Blues Kitchen, Camden
What we drank
Emilie: Marmalade Cup – Four Roses, grapefruit liquor, lemon, marmalade £9.75
Hebe: Espresso Martini £10.50
We also had a cheeky Rye to finish the night off.
Emilie is a bold tenacious woman. After working in this industry for many years, she has collected a wonderful array of talents. Everything she talks about is filled with spirit and you can’t help but be swept up with her enthusiasm.
TELL US A BIT ABOUT YOURSELF…
I’m Emilie and obviously, I’m French. I’ve been in London for 9 years and basically, I started here, at the Blues Kitchen. This is why I decided to come here. I’m just a small French woman who always worked behind the stick in France. I spent 2 years in New York as a spirits portfolio manager but came back to London to open a pop-up bar at Vaulty Towers. Now I’m a global ambassador for Ferdinand’s, Bonpland and doctor Polidori.
I did back and forth between all the sides of this industry until I realised the brand work was my favourite and I could combine sales, bar work, marketing etc. When I was a sales rep I missed the bar and when I came back behind the bar, I missed the work on the field. Being Mrs Ferdinand’s now, I don’t need to choose what I prefer in this industry.
HOW LONG HAVE YOU BEEN WORKING IN HOSPITALITY?
I’m 36 now and I was behind the stick at 15 years old.
WHAT GOT YOU INTO HOSPITALITY?
I was studying art and working in bars/ restaurants to pay for my studies. It was a small job for me, just to pay for my rent and studies. I come from Armagnac and when I went to Paris (I followed a band) I discovered what it was to be a bartender.
You have to imagine 20 years ago a woman bartender, it was nothing, we were nothing. There was nothing cool about it. Guest shifts at this time didn’t exist and I was pouring Picon bier (the only cocktail I think I was making was Ti Punch and Caipirinha).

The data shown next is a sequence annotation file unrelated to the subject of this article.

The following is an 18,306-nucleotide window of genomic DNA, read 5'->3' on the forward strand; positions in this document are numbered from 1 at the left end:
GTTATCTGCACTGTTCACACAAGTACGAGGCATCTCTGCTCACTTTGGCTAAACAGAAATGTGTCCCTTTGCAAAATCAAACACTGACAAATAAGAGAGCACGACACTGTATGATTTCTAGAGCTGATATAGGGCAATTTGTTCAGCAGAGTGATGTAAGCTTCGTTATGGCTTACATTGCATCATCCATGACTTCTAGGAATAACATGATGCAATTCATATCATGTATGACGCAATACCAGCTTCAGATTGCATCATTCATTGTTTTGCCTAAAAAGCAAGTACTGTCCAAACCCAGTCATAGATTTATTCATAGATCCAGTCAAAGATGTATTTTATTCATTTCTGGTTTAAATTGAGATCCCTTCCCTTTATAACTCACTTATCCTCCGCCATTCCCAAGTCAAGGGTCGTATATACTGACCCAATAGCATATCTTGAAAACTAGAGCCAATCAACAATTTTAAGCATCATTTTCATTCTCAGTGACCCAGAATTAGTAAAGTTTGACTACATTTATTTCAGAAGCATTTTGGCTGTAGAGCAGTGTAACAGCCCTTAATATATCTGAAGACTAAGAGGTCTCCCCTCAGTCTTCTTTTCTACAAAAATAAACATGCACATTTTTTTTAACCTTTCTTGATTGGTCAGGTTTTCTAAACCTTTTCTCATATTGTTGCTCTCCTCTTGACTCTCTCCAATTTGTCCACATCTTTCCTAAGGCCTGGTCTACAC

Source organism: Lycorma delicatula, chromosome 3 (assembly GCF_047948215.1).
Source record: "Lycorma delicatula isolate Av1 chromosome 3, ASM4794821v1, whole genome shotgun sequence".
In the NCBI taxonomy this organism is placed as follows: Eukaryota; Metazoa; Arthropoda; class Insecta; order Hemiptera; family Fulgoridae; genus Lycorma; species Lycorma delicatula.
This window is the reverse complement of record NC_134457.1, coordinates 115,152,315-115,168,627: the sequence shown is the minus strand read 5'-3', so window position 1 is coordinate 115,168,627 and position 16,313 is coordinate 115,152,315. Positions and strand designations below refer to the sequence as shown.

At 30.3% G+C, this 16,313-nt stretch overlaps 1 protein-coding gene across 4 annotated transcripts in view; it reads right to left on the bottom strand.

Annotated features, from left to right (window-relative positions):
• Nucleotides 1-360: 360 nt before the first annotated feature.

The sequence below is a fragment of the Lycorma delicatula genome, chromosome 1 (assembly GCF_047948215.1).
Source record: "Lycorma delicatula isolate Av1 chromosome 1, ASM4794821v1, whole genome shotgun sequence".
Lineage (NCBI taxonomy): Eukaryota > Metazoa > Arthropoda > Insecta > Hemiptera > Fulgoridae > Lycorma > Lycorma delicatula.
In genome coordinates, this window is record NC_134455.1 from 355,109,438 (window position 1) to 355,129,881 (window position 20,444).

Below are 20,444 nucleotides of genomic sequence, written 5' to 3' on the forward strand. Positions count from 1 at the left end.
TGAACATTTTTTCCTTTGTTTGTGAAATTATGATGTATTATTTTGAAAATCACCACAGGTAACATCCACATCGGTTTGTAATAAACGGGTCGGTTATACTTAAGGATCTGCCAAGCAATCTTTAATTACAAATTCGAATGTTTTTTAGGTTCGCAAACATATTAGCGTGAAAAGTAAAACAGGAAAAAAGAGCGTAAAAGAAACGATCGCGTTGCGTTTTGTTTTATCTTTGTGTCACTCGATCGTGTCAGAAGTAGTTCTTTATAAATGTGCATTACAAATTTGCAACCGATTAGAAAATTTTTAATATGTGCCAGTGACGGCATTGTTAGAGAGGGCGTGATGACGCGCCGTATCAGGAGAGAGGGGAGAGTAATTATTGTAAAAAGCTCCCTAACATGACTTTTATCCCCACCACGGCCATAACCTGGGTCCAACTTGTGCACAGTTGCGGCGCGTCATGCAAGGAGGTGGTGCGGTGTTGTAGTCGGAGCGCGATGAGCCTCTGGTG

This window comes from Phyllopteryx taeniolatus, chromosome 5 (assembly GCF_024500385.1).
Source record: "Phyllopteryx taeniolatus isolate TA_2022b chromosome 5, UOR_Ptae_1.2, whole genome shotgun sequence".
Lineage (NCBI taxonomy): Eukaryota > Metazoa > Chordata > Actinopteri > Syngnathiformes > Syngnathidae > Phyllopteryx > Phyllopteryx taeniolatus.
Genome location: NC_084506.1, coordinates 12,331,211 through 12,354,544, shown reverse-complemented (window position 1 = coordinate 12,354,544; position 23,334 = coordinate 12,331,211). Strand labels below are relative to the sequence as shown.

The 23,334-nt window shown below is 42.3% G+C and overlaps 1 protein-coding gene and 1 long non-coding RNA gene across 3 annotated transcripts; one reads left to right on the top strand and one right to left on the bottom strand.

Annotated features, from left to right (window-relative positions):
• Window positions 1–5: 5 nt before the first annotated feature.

But I was obsessed with England. My favourite movie was This is England and I was watching Ab Fab. The art, I was really punk, obsessed with the Sex Pistols, The Strangler, Joy Division and the Who. Without really understanding English it was still the coolest country in the world, especially from my deep countryside. I always said, when I’m 25 years old I will live in Camden. One day I just literally wake up and I said fuck it. I left my flat in Paris, left my friends, left my work. I had £100 in my pocket and took the Eurostar, ended up in London.
First things first I found a shitty hostel and just walked around Camden with my resume. That’s when I saw the Blues Kitchen. I was like, I want to work here.
WHAT DOES YOUR TYPICAL WORKING DAY/ WEEK ENTAIL?
So now, I don’t have an office and I don’t have a bar to go to with a rota. My day to day is to first organise my schedule. I’m not an early bird. I wake up early, work in front of my laptop with my two phones and two litres of coffee. Then I go out to visit my customers. It’s trying to be organised, make phone calls, a lot of reading and trying to balance my week with venue visits and admin. I have to deal with a lot of markets, so sometimes without noticing I get stuck on my computer trying to juggle sales in the UK with my next visit to the U.S and brand development etc.
WHAT’S YOUR FAVOURITE PART OF WORKING IN HOSPITALITY?
Meeting people. I love people and I hate people. The most sociable anti-social woman you can find. I think, besides my knowledge of booze, the thing I know the best is people. I’m good with people and I hate to deal with people, but I love to meet people. I get to extend my culture, I get to share knowledge. The things I know, I would never know if I wasn’t working in the hospitality business.